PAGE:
The cards that are running out of pals

Until recently, Australians seemed determined to spend more on credit cards, despite the well-known disadvantages of doing so.

Until recently, Australians seemed determined to spend more on credit cards, despite the well-known disadvantages of doing so.

Never mind the often exorbitant interest rates or annual fees that can run into the hundreds of dollars, consumers just kept "paying on plastic".

In the heady days of the early 2000s, credit-card spending surged by a phenomenal 25 per cent a year. Even during the global financial crisis it grew at 5 per cent a year.

Today, however, it's a different story. The value of national credit card debt has fallen from more than $50 billion last year to $48.7 billion, and the average balance is shrinking.

What's led to the change of heart?

There's little doubt households have become more prudent with their finances, and are more wary of all types of debt.

But there are other reasons consumers are turning away from credit cards. The fact is, credit cards used to be hard to avoid because they offered a range of services that were hard to get elsewhere.

In recent years they've lost many of these advantages.

If you were travelling overseas and wanted easy access to money, for instance, a credit card was often the simplest solution. Today, you can just as easily use a debit scheme card, which allows you to spend your own savings via the Visa or MasterCard network.

Rapid changes in technology have also made credit cards less of a necessity. In the early days of online shopping it was often easiest to pay on credit. Now there is a plethora of other options, ranging from debit cards to PayPal.

"Contactless" payments that allow you to tap your card on the terminal, rather than swipe it and sign or enter a PIN, are also making debit cards more popular as a substitute for cash when making small purchases such as a cup of coffee.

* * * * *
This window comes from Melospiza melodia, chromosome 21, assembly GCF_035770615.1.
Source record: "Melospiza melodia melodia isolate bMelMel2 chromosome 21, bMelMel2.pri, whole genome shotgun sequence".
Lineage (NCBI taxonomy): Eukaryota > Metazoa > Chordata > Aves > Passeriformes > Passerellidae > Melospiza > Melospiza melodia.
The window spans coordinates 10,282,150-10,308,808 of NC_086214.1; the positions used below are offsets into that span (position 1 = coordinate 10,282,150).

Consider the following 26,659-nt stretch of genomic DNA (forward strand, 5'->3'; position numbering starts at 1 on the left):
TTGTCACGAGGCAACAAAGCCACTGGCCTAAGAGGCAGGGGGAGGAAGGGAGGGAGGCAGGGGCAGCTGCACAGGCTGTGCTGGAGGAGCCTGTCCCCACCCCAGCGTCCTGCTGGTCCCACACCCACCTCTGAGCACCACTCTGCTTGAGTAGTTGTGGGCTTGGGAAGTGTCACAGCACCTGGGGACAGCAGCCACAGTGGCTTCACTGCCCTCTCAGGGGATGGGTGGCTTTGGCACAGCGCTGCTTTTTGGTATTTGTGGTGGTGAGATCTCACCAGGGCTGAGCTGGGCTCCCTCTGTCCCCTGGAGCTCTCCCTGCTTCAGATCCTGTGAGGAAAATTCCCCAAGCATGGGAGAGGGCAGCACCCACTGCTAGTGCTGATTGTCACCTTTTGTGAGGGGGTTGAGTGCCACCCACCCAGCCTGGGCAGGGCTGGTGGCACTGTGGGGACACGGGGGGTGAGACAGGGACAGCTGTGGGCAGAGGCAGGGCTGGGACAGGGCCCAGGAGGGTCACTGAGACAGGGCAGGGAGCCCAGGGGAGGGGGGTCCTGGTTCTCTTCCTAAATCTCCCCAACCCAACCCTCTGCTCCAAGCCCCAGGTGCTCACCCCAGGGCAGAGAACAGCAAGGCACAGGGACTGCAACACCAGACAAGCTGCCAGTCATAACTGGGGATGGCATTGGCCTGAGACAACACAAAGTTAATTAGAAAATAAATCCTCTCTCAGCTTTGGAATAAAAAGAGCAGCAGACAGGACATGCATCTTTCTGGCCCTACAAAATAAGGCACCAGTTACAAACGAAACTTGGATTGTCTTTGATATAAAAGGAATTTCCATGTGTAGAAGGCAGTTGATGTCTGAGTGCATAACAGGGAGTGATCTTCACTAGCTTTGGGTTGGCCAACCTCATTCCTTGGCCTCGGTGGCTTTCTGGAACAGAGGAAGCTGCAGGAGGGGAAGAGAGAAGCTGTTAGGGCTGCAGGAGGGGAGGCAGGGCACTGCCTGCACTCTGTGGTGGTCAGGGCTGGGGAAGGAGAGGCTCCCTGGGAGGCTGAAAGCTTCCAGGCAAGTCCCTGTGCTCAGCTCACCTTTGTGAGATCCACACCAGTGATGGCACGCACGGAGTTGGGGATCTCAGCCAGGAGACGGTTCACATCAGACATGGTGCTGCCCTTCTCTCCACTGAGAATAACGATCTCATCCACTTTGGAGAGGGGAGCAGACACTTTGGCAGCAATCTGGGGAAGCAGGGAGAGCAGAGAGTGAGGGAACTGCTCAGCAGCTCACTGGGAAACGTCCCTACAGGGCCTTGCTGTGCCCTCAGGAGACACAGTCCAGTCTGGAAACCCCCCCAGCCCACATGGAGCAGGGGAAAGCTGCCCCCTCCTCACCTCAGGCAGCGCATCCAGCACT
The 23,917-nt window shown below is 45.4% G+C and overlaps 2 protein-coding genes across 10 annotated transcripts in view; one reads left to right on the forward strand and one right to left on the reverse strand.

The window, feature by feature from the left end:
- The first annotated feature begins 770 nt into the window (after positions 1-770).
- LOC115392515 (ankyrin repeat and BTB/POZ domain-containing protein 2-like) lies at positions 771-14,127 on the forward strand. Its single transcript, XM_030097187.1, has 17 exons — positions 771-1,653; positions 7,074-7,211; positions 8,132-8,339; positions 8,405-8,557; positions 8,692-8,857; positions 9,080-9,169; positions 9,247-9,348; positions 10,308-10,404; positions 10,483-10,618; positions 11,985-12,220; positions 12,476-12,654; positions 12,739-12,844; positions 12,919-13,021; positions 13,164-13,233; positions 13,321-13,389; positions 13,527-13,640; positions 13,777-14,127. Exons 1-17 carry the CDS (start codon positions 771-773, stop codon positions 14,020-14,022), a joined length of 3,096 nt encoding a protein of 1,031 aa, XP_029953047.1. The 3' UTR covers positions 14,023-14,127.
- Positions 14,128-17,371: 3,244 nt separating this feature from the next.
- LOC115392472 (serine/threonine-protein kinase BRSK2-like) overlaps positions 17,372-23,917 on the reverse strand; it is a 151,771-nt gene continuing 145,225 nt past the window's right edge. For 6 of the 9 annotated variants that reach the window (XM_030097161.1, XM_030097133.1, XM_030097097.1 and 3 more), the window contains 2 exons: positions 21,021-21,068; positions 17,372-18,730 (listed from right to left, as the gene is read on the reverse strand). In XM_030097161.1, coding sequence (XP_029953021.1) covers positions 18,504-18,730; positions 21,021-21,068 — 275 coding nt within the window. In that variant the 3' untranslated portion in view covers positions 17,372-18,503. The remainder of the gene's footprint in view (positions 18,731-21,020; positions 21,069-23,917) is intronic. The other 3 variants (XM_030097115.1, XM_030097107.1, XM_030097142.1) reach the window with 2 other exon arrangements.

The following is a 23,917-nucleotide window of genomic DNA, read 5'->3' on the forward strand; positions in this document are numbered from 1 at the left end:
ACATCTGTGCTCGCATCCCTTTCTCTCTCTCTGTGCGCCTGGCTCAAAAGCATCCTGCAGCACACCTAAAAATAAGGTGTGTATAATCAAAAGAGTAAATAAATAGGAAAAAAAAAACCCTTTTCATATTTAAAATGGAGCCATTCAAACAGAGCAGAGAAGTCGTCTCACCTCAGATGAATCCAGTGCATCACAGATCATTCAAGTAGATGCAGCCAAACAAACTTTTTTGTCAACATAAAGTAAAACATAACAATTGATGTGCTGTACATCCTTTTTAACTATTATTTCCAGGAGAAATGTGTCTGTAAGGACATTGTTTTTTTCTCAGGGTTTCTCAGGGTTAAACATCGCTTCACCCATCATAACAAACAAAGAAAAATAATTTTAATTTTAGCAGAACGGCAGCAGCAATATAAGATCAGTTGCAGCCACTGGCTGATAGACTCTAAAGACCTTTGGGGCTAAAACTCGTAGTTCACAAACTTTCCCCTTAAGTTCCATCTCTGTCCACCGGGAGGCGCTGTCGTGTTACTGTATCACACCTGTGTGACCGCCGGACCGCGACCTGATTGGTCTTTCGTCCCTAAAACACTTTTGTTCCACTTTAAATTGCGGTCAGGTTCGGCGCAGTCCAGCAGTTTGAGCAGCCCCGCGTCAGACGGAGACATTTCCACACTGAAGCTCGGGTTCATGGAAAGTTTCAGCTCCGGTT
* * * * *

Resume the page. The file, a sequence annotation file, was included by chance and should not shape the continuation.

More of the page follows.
In a few years, you might not need a card at all. Companies such as Google are developing applications that allow people to pay for things with their smartphones, known as a "digital wallet".

The government has also played a role. Last year companies were banned from offering higher credit limits to borrowers without their prior consent.

But what about all the "rewards" schemes heavily promoted by credit card companies? This is one area where credit cards still hold the upper hand.

However, a Reserve Bank report last year confirmed what many suspected - the generosity of these schemes has quickly deteriorated. To qualify for a $100 shopping voucher, the Reserve said you needed to spend an average $18,000 on a card, an increase of nearly 50 per cent on the $12,400 in spending needed to claim a voucher in 2004.

All up, it seems there is less to be gained from the "extras" that come with owning a credit card.

The main thing that sets credit cards apart is their ability to let their users go into debt in a matter of moments.

And that's something fewer and fewer people want to do.

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